The Strange Origin Of Blue Raspberry

For us adults, blue raspberry flavoring is most likely a thing of the past, but one that's prone to dredge up some nostalgia. Who doesn't remember slurping blue raspberry ice pops, licking blue raspberry lollipops, and popping blue raspberry gum? Along with the potent blue coloring that was bound to stain tongues and teeth, there was that strong, sweet, artificial fruit taste that's still popular among kids today (via Insider).

But what is blue raspberry, really? We all know that blue raspberries don't actually exist, and that this flavoring tastes anything but natural. As it turns out, blue raspberry is a lab-created artificial flavoring that was first stirred up as a way to market blue food dye — and over the years, it's found its way into everything from Jolly Ranchers hard candy to soft serve ice cream to vodka. Want to learn more about this intense flavoring? Read on.

A way to market blue-colored food

Many of us who have sampled blue raspberry likely associate it with frozen treats, as the flavoring is commonly found in popsicles, Italian ices, and Slurpees. And as it turns out, blue raspberry was first used by ice pop makers as a way to phase out red-colored pops, and introduce blue-colored ones.

According to Insider, ice pops such as Fla-Vor-Ice and Otter Pops were all the rage in the 1970s, commonly available in cherry, strawberry, watermelon, and raspberry flavors — all shades of red and pink, if you'll notice. Since kids had trouble differentiating between the flavors, ice pop companies used varying concentrations of a red dye called Red Dye No. 2 to distinguish each flavor — until 1976, when the FDA dropped a bombshell report implicating the dye for causing tumors in lab rats (per The New York Times). This was not a positive revelation for the ice pop makers, who began looking for ways to reduce their red offerings, and expand their blue ones.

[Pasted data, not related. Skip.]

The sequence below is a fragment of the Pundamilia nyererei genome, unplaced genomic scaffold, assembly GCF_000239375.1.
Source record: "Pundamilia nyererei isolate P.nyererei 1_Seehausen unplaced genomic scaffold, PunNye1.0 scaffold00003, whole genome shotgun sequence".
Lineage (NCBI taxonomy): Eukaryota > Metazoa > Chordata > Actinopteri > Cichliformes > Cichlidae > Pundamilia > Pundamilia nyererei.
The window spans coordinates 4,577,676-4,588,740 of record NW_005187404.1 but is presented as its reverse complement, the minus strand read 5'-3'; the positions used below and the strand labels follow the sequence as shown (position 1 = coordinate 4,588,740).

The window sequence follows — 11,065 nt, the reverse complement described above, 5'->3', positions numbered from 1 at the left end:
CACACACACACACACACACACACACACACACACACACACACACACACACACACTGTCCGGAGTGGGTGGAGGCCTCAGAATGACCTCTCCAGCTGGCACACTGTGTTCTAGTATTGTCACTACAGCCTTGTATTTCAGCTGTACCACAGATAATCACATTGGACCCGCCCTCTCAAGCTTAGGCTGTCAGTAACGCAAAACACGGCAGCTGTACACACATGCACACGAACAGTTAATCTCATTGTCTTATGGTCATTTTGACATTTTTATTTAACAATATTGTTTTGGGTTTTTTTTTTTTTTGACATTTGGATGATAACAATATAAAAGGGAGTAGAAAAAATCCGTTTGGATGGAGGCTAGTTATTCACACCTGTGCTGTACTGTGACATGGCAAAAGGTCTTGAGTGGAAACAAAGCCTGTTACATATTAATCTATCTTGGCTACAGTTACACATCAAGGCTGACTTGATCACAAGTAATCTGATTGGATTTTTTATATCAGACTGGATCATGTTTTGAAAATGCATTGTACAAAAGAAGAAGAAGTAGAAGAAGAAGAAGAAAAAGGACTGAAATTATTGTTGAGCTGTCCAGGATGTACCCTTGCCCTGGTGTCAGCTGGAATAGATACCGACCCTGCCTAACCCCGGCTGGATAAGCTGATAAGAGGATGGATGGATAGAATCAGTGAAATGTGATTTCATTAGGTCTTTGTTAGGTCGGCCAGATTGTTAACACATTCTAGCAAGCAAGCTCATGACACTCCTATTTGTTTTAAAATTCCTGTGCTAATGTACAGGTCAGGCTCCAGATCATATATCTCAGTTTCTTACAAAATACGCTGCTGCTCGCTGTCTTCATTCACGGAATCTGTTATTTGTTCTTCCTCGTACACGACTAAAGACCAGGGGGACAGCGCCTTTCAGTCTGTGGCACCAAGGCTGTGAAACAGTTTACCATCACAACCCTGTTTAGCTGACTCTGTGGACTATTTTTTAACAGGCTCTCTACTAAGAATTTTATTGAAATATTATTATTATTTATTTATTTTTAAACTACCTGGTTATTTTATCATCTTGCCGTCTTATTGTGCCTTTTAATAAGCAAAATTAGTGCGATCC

The frozen treats companies turned their attention to a dye called Blue No. 1, which had been labeled as safe by the FDA back in 1969 (per Bon Appétit), and used in a "blue raspberry"-flavored ICEE the following year. Other companies followed ICEE's lead, expanding their range of blue raspberry offerings. Supposedly inspired by a blue-purple berry called Rubus leucodermis, "blue raspberry" is nevertheless totally artificial — but still considered tasty by the under-15 set.